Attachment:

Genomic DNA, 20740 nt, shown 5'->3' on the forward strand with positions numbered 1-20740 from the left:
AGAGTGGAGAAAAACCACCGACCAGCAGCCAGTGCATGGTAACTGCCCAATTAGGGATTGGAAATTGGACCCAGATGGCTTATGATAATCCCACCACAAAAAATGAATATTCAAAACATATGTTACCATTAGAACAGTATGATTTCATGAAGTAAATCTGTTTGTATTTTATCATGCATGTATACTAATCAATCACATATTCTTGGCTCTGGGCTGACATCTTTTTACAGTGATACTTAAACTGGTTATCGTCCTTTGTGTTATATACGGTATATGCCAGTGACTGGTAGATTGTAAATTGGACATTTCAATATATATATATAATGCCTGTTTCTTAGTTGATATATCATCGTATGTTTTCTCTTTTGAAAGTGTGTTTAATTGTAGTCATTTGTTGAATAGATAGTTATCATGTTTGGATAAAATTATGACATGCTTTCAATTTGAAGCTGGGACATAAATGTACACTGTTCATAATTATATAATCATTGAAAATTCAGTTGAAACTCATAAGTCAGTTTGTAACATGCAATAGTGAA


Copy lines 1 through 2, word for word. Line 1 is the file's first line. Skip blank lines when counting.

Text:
Genomic DNA, 20740 nt, shown 5'->3' on the forward strand with positions numbered 1-20740 from the left:
AGAGTGGAGAAAAACCACCGACCAGCAGCCAGTGCATGGTAACTGCCCAATTAGGGATTGGAAATTGGACCCAGATGGCTTATGATAATCCCACCACAAAAAATGAATATTCAAAACATATGTTACCATTAGAACAGTATGATTTCATGAAGTAAATCTGTTTGTATTTTATCATGCATGTATACTAATCAATCACATATTCTTGGCTCTGGGCTGACATCTTTTTACAGTGATACTTAAACTGGTTATCGTCCTTTGTGTTATATACGGTATATGCCAGTGACTGGTAGATTGTAAATTGGACATTTCAATATATATATATAATGCCTGTTTCTTAGTTGATATATCATCGTATGTTTTCTCTTTTGAAAGTGTGTTTAATTGTAGTCATTTGTTGAATAGATAGTTATCATGTTTGGATAAAATTATGACATGCTTTCAATTTGAAGCTGGGACATAAATGTACACTGTTCATAATTATATAATCATTGAAAATTCAGTTGAAACTCATAAGTCAGTTTGTAACATGCAATAGTGAA